The stakes on competitive gaming are only going up; these days it's not rare for huge, real-money stakes during events, and the specter of software-based cheats surrounds the business.
Catching software that's meant to give someone an unfair advantage, and using other forms of software to try to detect the cheats can be much trickier than it would at first seem.
Software engineer David Titarenco has what he hopes is a solution that will rid the world of competitive gaming of cheating once and for all. Forget software, this is a hardware-based solution that has already caught the attention of the competitive gaming scene.
Hardware to beat software
The device is called Game:ref, and it rests between the player's mouse and the PC on which they're playing. "My prototype only detects a certain kind of cheat for now," he told Polygon. "Specifically cheats that relate to input methods, whether it's the keyboard or the mouse."
When you move your mouse in a first-person shooter, your view changes. That relationship between the movement of the mouse and what it does to the game is the key to cheat detection. "What cheats tend to do is they screw up this correlation... the aimbot sort of aims for you, so there's an artificial movement that happens in the game, that you're not making with your real hand."
If the movements going into the device don't match the movements in the game, the hardware knows there's some form of software in the system that's taking control of the game for you. The software itself is immaterial; if the movements you're making and the keys you're pressing don't match what the game is doing, you're busted.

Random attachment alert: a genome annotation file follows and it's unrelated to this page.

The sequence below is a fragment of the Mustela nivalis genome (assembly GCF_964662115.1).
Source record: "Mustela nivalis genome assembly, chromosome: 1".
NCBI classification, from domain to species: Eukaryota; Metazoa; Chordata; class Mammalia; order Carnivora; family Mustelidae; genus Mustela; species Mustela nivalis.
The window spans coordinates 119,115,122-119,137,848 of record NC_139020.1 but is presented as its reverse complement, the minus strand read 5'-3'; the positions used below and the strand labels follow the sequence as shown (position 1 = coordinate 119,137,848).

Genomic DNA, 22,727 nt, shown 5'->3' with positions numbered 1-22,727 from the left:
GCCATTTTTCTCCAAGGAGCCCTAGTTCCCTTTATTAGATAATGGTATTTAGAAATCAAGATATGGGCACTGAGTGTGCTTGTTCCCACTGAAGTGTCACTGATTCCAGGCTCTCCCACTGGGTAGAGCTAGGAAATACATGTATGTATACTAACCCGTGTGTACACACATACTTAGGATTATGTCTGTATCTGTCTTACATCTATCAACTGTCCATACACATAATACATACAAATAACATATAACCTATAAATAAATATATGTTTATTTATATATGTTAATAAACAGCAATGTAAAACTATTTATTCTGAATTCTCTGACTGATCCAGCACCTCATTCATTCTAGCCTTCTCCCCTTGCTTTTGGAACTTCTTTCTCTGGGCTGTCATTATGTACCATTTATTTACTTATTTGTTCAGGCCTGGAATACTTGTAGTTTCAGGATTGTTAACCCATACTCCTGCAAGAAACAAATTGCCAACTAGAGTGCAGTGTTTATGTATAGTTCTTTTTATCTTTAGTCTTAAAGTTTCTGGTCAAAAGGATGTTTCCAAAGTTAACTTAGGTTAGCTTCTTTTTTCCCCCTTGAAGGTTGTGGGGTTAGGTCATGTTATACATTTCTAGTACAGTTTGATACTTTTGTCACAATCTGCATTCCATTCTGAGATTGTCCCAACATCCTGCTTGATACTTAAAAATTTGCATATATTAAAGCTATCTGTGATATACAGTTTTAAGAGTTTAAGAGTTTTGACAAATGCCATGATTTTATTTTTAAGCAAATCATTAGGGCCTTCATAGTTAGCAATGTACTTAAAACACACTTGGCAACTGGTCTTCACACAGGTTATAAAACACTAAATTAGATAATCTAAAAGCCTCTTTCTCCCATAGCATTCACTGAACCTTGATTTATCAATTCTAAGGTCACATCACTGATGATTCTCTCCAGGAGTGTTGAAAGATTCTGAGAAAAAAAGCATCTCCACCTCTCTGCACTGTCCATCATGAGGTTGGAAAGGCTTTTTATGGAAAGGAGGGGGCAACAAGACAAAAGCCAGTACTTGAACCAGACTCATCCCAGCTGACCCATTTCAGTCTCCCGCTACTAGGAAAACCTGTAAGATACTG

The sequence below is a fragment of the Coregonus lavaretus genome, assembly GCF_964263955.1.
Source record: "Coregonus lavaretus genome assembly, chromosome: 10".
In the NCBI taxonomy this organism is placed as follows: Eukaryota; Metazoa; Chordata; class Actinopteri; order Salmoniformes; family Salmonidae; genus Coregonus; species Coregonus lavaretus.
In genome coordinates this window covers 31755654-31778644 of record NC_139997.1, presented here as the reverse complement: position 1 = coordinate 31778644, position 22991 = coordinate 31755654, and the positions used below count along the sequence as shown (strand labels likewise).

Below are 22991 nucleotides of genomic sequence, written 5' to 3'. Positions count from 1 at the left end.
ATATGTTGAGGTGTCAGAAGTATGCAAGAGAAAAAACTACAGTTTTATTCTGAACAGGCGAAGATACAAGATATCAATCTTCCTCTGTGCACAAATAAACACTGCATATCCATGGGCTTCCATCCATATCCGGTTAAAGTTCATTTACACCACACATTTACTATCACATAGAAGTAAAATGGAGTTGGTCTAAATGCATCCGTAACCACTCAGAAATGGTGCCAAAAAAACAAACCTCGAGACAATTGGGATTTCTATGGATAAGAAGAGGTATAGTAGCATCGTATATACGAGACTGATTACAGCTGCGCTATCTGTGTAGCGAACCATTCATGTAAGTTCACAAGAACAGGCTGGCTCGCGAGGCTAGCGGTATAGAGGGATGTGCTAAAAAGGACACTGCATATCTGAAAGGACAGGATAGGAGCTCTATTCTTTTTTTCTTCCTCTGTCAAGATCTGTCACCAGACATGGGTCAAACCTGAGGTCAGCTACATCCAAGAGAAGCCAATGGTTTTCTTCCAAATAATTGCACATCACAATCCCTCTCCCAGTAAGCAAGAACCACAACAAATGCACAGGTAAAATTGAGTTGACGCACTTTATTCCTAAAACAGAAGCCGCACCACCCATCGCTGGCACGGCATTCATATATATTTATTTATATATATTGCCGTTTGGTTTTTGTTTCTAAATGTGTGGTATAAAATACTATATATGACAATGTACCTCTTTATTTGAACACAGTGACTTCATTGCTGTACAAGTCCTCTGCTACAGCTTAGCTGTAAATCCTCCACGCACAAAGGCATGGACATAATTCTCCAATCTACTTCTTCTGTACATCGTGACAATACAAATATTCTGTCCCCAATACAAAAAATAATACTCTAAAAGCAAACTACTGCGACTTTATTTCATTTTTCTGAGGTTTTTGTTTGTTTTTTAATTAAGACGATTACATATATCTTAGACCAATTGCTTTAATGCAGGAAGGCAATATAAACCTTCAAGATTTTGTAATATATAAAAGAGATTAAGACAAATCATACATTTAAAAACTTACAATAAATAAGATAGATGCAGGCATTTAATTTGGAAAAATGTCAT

There are a few downsides here, including the fact that everyone involved in a tournament has to have the hardware connected to their system. "I'd like to approach some LAN organizers and owners and get the device going there. But the cool thing about the device is that it also works as a consumer product, it would eliminate all non-hardware cheats."
The idea is the device could be detectable online, so you could opt-in to community games where only people with the device would play. Or at physical LAN events where people are playing for real money or prizes the organizers would have a set of Game:refs that they would then place between the input devices and computers of the competitors, eliminating the possibility of software-based cheats.
The device is aimed for the mid-range market, with the hardware costing under $100 per unit, ideally around the $50 to $70 level, or the price of a good mouse as Titarenco explained it. He's already meeting with investors and organizers of gaming events. Things are moving fast for a concept and prototype that was posted on Reddit only two weeks ago.
There are many ways to sneak software into secure events, but the Game:ref doesn't have to look for every possible software-based cheat for detection; it simply has to detect that your movements don't line up with the game itself. It doesn't matter what the cheat does or how it works, the hardware just has to know that it's there.
Asking every player to purchase a new device to vouch for their own honest is a bit much, but in situations where the risk of cheating is higher the thought of a relatively inexpensive, portable solution that detects all manner of software cheats is a fascinating option.